Is the answer nested cross validation?

EDIT: I tried nested cross validation, and that's exactly what I needed to do. I forgot about the separation of model selection and model evaluation. K-fold cross validation provides a best model (model selection), but can't give an accurate estimation of that model's out-of-sample performance. So, with nested cross validation, I saw that no models selected through cross validation on this dataset was able to generalize to the test-sets, which is exactly what I expected.

Thank you all for your advice, discussions and responses.

  • $\begingroup$ How exactly do you create "randomly generated" data? $\endgroup$
    – whuber
    Feb 1, 2021 at 21:00
  • $\begingroup$ @whuber I used the R function rnorm() to draw 700 samples from a normal dist. with mean=0, sd=0.01. I then took shorter, slightly offset sets from those 700 points to create features. So, to be more clear: target_variable=setof_random_numbers[10:700] (converted to a binary 0/1 depending on if it's positive or negative), feature1=setof_random_numbers[9:699], feature2=setof_random_numbers[8:698] etc.. I don't see this being problematic, since a single sample/draw never appears twice in a row (since the sets are "offset" by 1). $\endgroup$ Feb 1, 2021 at 21:04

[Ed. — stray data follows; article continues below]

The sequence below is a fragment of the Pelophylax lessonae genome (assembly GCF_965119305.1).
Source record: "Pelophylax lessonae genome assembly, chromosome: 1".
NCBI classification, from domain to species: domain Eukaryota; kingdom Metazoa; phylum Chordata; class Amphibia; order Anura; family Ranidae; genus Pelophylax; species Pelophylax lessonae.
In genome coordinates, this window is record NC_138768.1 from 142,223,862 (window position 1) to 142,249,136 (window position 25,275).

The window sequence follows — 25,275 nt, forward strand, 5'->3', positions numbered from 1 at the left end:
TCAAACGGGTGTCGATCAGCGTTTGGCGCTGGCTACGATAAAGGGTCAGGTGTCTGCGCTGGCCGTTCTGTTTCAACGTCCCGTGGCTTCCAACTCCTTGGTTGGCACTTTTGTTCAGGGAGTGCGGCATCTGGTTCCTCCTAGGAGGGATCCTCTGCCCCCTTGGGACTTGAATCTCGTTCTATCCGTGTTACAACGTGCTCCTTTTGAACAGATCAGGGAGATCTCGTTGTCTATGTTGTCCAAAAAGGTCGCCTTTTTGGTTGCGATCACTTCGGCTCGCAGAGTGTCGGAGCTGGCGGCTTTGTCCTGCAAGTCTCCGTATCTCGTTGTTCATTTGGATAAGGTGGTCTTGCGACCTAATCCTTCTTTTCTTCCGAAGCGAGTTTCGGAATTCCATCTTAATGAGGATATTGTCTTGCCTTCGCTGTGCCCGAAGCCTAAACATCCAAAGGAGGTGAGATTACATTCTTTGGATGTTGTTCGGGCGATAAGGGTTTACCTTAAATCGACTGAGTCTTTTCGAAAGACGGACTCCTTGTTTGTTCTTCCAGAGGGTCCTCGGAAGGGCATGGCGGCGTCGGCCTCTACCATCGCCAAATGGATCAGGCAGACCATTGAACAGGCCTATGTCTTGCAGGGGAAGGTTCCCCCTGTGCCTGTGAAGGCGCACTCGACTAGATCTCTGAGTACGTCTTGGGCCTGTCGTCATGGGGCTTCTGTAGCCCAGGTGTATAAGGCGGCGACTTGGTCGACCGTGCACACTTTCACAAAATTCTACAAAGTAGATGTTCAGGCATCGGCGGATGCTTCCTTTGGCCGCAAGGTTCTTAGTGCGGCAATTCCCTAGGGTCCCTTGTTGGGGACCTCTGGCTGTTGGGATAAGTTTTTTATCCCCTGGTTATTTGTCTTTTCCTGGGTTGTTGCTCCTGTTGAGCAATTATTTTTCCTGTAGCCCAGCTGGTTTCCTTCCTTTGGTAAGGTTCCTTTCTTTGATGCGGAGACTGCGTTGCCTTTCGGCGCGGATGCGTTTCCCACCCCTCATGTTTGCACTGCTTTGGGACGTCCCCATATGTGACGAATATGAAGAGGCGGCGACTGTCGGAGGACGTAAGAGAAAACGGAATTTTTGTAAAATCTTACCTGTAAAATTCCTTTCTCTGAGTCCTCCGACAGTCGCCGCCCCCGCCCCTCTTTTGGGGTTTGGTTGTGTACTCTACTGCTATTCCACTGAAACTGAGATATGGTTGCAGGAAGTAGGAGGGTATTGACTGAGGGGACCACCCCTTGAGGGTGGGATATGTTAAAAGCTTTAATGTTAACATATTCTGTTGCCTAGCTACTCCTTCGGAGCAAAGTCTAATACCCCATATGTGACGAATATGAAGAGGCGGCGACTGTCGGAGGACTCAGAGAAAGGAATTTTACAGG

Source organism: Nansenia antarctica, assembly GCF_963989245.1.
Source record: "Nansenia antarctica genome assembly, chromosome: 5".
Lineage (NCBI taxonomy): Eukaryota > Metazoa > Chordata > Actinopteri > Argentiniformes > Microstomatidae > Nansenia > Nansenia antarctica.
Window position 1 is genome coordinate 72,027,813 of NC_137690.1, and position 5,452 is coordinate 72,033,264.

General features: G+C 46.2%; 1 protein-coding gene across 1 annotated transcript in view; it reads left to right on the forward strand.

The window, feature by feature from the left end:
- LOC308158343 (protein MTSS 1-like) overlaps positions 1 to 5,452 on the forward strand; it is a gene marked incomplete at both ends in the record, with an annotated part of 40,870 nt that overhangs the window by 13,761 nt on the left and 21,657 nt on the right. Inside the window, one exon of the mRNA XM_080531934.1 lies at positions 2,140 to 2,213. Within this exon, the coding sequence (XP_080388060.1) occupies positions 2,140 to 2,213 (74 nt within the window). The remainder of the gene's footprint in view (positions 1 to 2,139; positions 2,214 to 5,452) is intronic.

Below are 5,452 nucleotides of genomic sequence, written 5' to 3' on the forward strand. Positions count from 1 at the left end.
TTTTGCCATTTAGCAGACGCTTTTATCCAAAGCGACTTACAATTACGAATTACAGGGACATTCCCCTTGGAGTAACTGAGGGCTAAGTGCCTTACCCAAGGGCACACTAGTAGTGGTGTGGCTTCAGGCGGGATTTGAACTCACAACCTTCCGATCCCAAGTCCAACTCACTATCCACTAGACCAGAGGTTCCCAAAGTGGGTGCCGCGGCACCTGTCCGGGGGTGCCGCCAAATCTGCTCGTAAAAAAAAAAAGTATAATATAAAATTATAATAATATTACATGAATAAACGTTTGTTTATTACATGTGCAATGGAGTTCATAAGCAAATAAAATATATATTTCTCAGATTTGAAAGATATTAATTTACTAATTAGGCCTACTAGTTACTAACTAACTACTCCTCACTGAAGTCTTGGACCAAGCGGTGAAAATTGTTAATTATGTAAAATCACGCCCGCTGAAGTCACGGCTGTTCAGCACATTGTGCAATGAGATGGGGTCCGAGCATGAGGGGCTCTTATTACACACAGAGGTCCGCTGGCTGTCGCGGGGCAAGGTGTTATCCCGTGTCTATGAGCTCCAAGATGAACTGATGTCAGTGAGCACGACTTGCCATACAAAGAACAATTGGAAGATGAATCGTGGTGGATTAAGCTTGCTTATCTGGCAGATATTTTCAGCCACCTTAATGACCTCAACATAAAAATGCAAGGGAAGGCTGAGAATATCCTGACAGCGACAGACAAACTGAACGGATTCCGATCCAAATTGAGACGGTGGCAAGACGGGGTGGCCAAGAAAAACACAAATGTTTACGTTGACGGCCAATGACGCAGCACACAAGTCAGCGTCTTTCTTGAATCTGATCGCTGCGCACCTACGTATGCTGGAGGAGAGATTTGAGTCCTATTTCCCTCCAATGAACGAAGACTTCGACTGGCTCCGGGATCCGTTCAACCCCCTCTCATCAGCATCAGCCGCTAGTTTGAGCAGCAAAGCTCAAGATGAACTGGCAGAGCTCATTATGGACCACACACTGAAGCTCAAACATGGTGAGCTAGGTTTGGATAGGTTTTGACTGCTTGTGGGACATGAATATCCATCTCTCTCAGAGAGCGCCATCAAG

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    $\begingroup$ The features are definitely not independent! Why didn't you just draw independent random values for every entry in your data table? $\endgroup$
    – whuber
    Feb 1, 2021 at 21:47
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    $\begingroup$ +1 for the fact that you sanity-checked your approach to completely random data. That is a great idea! Also, part of the problem stems from well-known weaknesses of accuracy as an evaluation criterion. $\endgroup$ Feb 2, 2021 at 7:13